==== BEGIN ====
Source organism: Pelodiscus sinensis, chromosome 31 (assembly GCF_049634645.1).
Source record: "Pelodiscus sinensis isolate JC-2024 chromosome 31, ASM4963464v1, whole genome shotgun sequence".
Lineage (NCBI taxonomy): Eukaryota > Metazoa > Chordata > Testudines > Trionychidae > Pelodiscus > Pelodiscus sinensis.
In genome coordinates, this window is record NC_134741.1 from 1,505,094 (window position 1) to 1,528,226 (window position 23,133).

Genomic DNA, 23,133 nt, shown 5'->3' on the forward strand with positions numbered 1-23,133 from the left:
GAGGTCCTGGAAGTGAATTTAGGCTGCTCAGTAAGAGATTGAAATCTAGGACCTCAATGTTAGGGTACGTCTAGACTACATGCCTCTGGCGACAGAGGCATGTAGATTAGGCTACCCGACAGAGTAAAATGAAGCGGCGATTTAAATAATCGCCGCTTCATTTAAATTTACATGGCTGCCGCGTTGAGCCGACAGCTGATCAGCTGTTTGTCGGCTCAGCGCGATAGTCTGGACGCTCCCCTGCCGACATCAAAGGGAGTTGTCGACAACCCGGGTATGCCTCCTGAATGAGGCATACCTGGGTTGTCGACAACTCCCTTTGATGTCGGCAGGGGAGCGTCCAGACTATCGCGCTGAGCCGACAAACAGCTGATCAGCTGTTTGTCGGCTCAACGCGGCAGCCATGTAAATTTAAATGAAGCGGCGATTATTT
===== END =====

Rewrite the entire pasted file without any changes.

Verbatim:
Source organism: Pelodiscus sinensis, chromosome 31 (assembly GCF_049634645.1).
Source record: "Pelodiscus sinensis isolate JC-2024 chromosome 31, ASM4963464v1, whole genome shotgun sequence".
Lineage (NCBI taxonomy): Eukaryota > Metazoa > Chordata > Testudines > Trionychidae > Pelodiscus > Pelodiscus sinensis.
In genome coordinates, this window is record NC_134741.1 from 1,505,094 (window position 1) to 1,528,226 (window position 23,133).

Genomic DNA, 23,133 nt, shown 5'->3' on the forward strand with positions numbered 1-23,133 from the left:
GAGGTCCTGGAAGTGAATTTAGGCTGCTCAGTAAGAGATTGAAATCTAGGACCTCAATGTTAGGGTACGTCTAGACTACATGCCTCTGGCGACAGAGGCATGTAGATTAGGCTACCCGACAGAGTAAAATGAAGCGGCGATTTAAATAATCGCCGCTTCATTTAAATTTACATGGCTGCCGCGTTGAGCCGACAGCTGATCAGCTGTTTGTCGGCTCAGCGCGATAGTCTGGACGCTCCCCTGCCGACATCAAAGGGAGTTGTCGACAACCCGGGTATGCCTCCTGAATGAGGCATACCTGGGTTGTCGACAACTCCCTTTGATGTCGGCAGGGGAGCGTCCAGACTATCGCGCTGAGCCGACAAACAGCTGATCAGCTGTTTGTCGGCTCAACGCGGCAGCCATGTAAATTTAAATGAAGCGGCGATTATTT